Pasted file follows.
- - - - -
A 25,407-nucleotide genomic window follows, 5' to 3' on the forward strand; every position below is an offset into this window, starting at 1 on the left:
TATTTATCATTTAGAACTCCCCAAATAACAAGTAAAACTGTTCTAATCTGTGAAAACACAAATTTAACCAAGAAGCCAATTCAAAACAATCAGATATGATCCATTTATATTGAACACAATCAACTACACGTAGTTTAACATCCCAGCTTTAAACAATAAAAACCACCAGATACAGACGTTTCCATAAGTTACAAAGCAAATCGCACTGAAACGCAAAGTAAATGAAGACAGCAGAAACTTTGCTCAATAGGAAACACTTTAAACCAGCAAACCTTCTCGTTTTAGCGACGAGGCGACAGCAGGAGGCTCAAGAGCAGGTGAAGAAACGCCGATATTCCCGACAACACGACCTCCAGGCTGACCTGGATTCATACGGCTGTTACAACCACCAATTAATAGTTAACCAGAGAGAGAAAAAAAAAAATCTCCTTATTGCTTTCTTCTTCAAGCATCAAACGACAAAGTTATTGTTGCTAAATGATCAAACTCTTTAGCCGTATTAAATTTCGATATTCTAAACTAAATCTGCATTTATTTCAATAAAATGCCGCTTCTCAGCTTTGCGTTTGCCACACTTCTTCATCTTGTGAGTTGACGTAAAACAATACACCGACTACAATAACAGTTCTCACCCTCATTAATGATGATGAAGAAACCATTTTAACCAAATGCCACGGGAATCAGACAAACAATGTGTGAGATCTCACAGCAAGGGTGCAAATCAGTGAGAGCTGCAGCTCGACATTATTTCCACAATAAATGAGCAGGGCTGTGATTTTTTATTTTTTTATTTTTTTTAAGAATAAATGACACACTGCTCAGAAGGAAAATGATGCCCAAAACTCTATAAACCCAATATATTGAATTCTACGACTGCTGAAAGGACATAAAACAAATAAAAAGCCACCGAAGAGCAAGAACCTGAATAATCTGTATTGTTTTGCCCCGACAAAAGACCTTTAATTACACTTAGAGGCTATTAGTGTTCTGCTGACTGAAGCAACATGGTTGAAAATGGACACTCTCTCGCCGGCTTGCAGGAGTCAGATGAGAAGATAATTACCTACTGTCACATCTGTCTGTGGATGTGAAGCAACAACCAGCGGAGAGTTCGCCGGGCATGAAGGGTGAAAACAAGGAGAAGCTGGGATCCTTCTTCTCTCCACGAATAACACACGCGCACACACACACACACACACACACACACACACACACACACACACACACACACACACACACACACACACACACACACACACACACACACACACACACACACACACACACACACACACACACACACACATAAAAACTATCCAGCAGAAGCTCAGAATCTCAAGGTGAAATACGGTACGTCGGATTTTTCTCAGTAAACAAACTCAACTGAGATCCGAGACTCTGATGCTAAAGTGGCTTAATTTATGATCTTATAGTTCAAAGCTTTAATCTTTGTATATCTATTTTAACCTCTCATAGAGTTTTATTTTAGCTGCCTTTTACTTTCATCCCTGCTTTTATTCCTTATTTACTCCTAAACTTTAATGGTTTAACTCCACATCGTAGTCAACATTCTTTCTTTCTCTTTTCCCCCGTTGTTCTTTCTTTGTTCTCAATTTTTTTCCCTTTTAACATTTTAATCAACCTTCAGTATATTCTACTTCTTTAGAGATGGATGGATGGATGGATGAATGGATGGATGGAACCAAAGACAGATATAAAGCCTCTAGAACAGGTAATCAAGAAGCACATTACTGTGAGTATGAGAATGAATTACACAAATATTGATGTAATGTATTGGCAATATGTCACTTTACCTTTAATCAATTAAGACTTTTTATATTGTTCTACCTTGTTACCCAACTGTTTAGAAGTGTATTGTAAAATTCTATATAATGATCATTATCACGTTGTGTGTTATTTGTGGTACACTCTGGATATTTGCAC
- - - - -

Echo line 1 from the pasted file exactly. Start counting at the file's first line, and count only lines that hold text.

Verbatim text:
A 25,407-nucleotide genomic window follows, 5' to 3' on the forward strand; every position below is an offset into this window, starting at 1 on the left: